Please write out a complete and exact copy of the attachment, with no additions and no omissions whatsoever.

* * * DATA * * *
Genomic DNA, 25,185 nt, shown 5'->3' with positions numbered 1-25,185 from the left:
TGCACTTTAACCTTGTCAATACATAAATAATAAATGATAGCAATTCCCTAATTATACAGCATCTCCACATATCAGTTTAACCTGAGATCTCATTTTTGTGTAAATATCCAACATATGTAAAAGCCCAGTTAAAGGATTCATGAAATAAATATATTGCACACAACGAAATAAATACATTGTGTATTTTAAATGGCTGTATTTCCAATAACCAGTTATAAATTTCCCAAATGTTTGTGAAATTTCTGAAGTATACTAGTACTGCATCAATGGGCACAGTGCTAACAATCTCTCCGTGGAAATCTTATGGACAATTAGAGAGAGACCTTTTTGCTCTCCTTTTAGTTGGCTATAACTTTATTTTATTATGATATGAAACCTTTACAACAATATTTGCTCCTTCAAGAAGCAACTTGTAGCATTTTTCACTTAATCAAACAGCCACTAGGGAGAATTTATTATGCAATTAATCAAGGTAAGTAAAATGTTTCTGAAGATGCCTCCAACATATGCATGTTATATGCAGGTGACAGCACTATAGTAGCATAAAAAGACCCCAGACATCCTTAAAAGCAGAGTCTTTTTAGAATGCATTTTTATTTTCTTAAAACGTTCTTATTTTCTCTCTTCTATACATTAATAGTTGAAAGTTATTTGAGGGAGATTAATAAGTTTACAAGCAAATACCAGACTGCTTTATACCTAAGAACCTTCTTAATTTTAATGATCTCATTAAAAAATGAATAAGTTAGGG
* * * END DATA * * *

Genomic DNA, 25,185 nt, shown 5'->3' with positions numbered 1-25,185 from the left:
TGCACTTTAACCTTGTCAATACATAAATAATAAATGATAGCAATTCCCTAATTATACAGCATCTCCACATATCAGTTTAACCTGAGATCTCATTTTTGTGTAAATATCCAACATATGTAAAAGCCCAGTTAAAGGATTCATGAAATAAATATATTGCACACAACGAAATAAATACATTGTGTATTTTAAATGGCTGTATTTCCAATAACCAGTTATAAATTTCCCAAATGTTTGTGAAATTTCTGAAGTATACTAGTACTGCATCAATGGGCACAGTGCTAACAATCTCTCCGTGGAAATCTTATGGACAATTAGAGAGAGACCTTTTTGCTCTCCTTTTAGTTGGCTATAACTTTATTTTATTATGATATGAAACCTTTACAACAATATTTGCTCCTTCAAGAAGCAACTTGTAGCATTTTTCACTTAATCAAACAGCCACTAGGGAGAATTTATTATGCAATTAATCAAGGTAAGTAAAATGTTTCTGAAGATGCCTCCAACATATGCATGTTATATGCAGGTGACAGCACTATAGTAGCATAAAAAGACCCCAGACATCCTTAAAAGCAGAGTCTTTTTAGAATGCATTTTTATTTTCTTAAAACGTTCTTATTTTCTCTCTTCTATACATTAATAGTTGAAAGTTATTTGAGGGAGATTAATAAGTTTACAAGCAAATACCAGACTGCTTTATACCTAAGAACCTTCTTAATTTTAATGATCTCATTAAAAAATGAATAAGTTAGGG